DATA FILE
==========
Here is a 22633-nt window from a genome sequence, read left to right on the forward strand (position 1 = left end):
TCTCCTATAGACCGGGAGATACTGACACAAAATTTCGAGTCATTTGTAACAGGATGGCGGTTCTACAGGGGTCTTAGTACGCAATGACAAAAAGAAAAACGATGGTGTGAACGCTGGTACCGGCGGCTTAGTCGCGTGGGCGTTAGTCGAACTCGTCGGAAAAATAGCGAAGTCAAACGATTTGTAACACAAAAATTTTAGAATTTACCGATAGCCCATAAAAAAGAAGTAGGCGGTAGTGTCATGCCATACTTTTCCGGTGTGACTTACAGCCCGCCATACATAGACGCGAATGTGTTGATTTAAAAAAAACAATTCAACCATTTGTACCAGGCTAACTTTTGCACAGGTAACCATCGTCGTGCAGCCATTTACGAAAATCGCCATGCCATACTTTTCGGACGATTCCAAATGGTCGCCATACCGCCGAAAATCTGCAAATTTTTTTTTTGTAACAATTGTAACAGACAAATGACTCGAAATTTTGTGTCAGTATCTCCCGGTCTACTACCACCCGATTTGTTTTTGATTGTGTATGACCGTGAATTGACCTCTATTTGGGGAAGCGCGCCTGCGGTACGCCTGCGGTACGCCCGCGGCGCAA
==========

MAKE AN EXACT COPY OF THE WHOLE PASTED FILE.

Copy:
Here is a 22633-nt window from a genome sequence, read left to right on the forward strand (position 1 = left end):
TCTCCTATAGACCGGGAGATACTGACACAAAATTTCGAGTCATTTGTAACAGGATGGCGGTTCTACAGGGGTCTTAGTACGCAATGACAAAAAGAAAAACGATGGTGTGAACGCTGGTACCGGCGGCTTAGTCGCGTGGGCGTTAGTCGAACTCGTCGGAAAAATAGCGAAGTCAAACGATTTGTAACACAAAAATTTTAGAATTTACCGATAGCCCATAAAAAAGAAGTAGGCGGTAGTGTCATGCCATACTTTTCCGGTGTGACTTACAGCCCGCCATACATAGACGCGAATGTGTTGATTTAAAAAAAACAATTCAACCATTTGTACCAGGCTAACTTTTGCACAGGTAACCATCGTCGTGCAGCCATTTACGAAAATCGCCATGCCATACTTTTCGGACGATTCCAAATGGTCGCCATACCGCCGAAAATCTGCAAATTTTTTTTTTGTAACAATTGTAACAGACAAATGACTCGAAATTTTGTGTCAGTATCTCCCGGTCTACTACCACCCGATTTGTTTTTGATTGTGTATGACCGTGAATTGACCTCTATTTGGGGAAGCGCGCCTGCGGTACGCCTGCGGTACGCCCGCGGCGCAA